PACIFIC OCEAN (June 23, 2010) A Tomahawk missile begins its tip-over phase of flight after being launched from the guided-missile destroyer USS Sterett (DDG 104) (U.S. Navy photo by Mass Communication Specialist 1st Class Carmichael Yepez/Released)
For the test, the nosecone of a Tomahawk Block IV missile was equipped with passive antennas integrated with Raytheon's new modular, multi-mode processor, and fitted to a T-39 aircraft. Flying at subsonic speed and at varying altitudes, the aircraft simulated a Tomahawk flight regime. The passive seeker and multi-function processor successfully received numerous electronic signals from tactical targets in a complex, high density electromagnetic environment.
"Completion of this test is a significant milestone in Raytheon's effort to quickly and affordably modernize this already advanced weapon for naval warfighters," said Mike Jarrett, Raytheon Air Warfare Systems vice president. "We have assessed our company-funded multi-mission processor at Technical Readiness Level 6, enabling it to move to the engineering, manufacturing and development phase. Besides Tomahawk, the processor could be used in other sophisticated weapon systems."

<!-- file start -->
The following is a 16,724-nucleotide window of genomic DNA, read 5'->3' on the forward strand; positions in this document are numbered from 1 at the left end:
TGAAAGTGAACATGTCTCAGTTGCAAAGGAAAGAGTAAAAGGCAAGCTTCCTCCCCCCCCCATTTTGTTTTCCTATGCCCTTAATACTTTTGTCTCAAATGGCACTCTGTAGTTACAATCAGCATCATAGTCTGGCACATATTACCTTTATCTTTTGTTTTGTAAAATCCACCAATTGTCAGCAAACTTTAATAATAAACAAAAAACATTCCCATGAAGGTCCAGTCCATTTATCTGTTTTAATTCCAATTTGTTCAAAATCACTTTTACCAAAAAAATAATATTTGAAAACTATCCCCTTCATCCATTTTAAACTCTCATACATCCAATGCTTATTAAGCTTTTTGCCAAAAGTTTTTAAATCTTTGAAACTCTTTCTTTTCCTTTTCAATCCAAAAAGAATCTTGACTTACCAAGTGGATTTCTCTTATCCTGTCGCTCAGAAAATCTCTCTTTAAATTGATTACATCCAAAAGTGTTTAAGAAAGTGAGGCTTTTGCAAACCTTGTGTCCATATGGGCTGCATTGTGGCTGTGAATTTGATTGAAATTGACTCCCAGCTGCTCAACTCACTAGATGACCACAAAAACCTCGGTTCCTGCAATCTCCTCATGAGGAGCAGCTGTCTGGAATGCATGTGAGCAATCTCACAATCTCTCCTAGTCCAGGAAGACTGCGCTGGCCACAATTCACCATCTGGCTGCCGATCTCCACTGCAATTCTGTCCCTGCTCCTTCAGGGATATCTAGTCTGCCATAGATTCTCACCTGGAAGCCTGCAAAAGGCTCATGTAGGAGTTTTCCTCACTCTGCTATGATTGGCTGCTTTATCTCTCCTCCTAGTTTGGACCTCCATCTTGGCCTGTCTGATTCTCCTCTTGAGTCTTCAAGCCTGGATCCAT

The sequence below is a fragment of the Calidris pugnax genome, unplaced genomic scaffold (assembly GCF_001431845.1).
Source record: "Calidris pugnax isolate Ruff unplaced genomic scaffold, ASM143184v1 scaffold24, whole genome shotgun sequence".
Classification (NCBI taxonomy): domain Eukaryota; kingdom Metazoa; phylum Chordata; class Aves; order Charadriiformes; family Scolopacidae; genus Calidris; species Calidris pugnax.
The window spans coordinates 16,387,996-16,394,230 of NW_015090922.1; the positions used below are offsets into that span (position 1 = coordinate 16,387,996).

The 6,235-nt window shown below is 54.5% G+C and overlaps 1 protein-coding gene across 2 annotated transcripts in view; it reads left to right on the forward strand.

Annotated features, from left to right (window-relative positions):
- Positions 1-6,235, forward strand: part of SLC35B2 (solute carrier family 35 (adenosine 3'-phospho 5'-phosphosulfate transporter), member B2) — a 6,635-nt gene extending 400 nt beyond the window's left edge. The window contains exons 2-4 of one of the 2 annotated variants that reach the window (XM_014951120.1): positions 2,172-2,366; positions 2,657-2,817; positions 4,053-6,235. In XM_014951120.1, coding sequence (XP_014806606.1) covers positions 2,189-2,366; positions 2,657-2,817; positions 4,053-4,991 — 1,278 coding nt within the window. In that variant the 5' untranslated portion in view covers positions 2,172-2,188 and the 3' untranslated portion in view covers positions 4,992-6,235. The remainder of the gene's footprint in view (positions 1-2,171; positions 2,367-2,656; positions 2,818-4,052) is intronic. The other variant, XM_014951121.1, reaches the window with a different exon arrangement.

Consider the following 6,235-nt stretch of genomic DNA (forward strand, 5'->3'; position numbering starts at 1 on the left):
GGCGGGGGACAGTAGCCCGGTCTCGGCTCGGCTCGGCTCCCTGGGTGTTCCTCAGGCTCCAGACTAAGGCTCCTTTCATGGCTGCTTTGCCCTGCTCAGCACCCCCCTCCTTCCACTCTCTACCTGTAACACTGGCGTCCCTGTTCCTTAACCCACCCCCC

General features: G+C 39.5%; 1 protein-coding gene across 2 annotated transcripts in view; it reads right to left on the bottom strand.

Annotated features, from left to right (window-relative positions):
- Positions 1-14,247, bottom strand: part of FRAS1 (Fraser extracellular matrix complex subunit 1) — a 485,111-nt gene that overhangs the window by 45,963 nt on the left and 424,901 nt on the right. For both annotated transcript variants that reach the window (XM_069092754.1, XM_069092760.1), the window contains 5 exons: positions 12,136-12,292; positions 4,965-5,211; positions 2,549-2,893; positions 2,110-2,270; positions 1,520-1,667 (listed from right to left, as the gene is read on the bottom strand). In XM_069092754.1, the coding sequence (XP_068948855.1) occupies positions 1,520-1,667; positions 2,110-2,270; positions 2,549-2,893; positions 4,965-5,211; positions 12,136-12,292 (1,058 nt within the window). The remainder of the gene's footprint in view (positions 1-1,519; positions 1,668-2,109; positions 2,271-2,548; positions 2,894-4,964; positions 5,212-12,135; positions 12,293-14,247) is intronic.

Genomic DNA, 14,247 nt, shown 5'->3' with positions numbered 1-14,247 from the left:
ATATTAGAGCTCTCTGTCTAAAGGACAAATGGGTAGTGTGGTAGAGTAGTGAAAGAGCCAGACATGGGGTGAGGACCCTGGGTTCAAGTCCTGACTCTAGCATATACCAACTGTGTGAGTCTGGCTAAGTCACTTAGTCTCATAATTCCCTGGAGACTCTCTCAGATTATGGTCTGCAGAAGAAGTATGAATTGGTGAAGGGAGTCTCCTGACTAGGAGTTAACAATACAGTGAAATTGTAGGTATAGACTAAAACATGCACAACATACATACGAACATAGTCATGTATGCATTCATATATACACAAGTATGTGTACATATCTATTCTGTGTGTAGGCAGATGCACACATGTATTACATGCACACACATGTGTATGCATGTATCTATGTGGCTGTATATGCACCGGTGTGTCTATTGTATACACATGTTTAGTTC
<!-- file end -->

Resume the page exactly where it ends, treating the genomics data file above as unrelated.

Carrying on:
A Raytheon-funded active seeker test with the company's new processor inside a Tomahawk nosecone is planned for early next year. That event will demonstrate the processor's ability to broadcast active radar as well as passively receive target electromagnetic information – a critical step in enabling the missile to strike moving targets on land and at sea.
About Tomahawk Block IV
With a range of approximately 1,000 statute miles, the Tomahawk Block IV missile is a surface- and submarine-launched precision strike stand-off weapon. Tomahawk is designed for long-range precision strike missions against high-value and heavily defended targets. More than 2,000 Tomahawks have been employed in combat. More than 500 Tomahawk flight and production validation tests have been completed. The missile is integrated on all major U.S. surface combatants, as well as U.S. and U.K. sub-surface platforms, including the Los Angeles, Virginia, Ohio, Astute and Trafalgar class submarines.
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